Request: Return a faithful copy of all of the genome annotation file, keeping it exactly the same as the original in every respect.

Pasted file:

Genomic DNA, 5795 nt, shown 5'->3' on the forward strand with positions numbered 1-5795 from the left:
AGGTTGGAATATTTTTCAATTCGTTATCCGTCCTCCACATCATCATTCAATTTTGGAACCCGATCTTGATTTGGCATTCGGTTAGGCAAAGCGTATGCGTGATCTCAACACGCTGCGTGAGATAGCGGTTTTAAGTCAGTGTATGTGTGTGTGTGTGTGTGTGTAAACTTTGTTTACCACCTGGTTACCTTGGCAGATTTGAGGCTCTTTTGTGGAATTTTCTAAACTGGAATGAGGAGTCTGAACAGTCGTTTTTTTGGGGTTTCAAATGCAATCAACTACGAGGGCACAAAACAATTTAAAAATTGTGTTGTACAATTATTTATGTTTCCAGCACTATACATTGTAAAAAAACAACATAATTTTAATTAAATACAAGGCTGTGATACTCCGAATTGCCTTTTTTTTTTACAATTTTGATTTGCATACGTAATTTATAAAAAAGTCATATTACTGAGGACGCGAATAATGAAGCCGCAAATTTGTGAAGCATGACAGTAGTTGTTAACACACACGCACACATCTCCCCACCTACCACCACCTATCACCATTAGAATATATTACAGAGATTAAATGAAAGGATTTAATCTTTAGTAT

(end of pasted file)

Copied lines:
Genomic DNA, 5795 nt, shown 5'->3' on the forward strand with positions numbered 1-5795 from the left:
AGGTTGGAATATTTTTCAATTCGTTATCCGTCCTCCACATCATCATTCAATTTTGGAACCCGATCTTGATTTGGCATTCGGTTAGGCAAAGCGTATGCGTGATCTCAACACGCTGCGTGAGATAGCGGTTTTAAGTCAGTGTATGTGTGTGTGTGTGTGTGTGTAAACTTTGTTTACCACCTGGTTACCTTGGCAGATTTGAGGCTCTTTTGTGGAATTTTCTAAACTGGAATGAGGAGTCTGAACAGTCGTTTTTTTGGGGTTTCAAATGCAATCAACTACGAGGGCACAAAACAATTTAAAAATTGTGTTGTACAATTATTTATGTTTCCAGCACTATACATTGTAAAAAAACAACATAATTTTAATTAAATACAAGGCTGTGATACTCCGAATTGCCTTTTTTTTTTACAATTTTGATTTGCATACGTAATTTATAAAAAAGTCATATTACTGAGGACGCGAATAATGAAGCCGCAAATTTGTGAAGCATGACAGTAGTTGTTAACACACACGCACACATCTCCCCACCTACCACCACCTATCACCATTAGAATATATTACAGAGATTAAATGAAAGGATTTAATCTTTAGTAT